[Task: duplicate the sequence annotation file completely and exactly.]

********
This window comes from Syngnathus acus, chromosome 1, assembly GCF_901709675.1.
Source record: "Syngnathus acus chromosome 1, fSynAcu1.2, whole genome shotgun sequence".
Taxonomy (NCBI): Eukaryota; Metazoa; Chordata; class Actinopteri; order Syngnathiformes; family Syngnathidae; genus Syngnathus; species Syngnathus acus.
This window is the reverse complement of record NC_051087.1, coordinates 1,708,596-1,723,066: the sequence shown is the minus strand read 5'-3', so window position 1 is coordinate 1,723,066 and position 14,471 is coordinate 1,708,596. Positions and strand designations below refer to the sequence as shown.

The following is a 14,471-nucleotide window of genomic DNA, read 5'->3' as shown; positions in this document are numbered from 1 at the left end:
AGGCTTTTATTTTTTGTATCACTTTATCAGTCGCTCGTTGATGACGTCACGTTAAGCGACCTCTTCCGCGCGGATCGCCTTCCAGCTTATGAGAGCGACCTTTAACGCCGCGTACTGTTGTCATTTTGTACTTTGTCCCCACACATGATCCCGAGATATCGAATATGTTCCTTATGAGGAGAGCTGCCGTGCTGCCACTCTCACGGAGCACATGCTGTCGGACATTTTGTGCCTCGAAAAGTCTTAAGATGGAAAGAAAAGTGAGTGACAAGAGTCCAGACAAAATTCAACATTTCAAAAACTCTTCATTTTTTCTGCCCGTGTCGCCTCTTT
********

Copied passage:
This window comes from Syngnathus acus, chromosome 1, assembly GCF_901709675.1.
Source record: "Syngnathus acus chromosome 1, fSynAcu1.2, whole genome shotgun sequence".
Taxonomy (NCBI): Eukaryota; Metazoa; Chordata; class Actinopteri; order Syngnathiformes; family Syngnathidae; genus Syngnathus; species Syngnathus acus.
This window is the reverse complement of record NC_051087.1, coordinates 1,708,596-1,723,066: the sequence shown is the minus strand read 5'-3', so window position 1 is coordinate 1,723,066 and position 14,471 is coordinate 1,708,596. Positions and strand designations below refer to the sequence as shown.

The following is a 14,471-nucleotide window of genomic DNA, read 5'->3' as shown; positions in this document are numbered from 1 at the left end:
AGGCTTTTATTTTTTGTATCACTTTATCAGTCGCTCGTTGATGACGTCACGTTAAGCGACCTCTTCCGCGCGGATCGCCTTCCAGCTTATGAGAGCGACCTTTAACGCCGCGTACTGTTGTCATTTTGTACTTTGTCCCCACACATGATCCCGAGATATCGAATATGTTCCTTATGAGGAGAGCTGCCGTGCTGCCACTCTCACGGAGCACATGCTGTCGGACATTTTGTGCCTCGAAAAGTCTTAAGATGGAAAGAAAAGTGAGTGACAAGAGTCCAGACAAAATTCAACATTTCAAAAACTCTTCATTTTTTCTGCCCGTGTCGCCTCTTT